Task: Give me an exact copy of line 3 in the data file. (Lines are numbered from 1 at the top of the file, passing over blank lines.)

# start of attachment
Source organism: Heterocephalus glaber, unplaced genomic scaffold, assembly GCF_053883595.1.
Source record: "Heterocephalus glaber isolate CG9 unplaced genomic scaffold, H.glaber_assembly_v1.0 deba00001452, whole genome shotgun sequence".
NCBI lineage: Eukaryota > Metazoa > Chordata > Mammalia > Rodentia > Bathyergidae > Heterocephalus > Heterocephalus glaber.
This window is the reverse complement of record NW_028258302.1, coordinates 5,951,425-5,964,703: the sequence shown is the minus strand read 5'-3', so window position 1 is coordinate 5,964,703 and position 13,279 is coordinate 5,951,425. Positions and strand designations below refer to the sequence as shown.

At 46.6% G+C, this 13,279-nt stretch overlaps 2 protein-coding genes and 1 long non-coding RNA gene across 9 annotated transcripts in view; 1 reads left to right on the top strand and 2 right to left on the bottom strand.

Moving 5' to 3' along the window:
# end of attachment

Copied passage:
NCBI lineage: Eukaryota > Metazoa > Chordata > Mammalia > Rodentia > Bathyergidae > Heterocephalus > Heterocephalus glaber.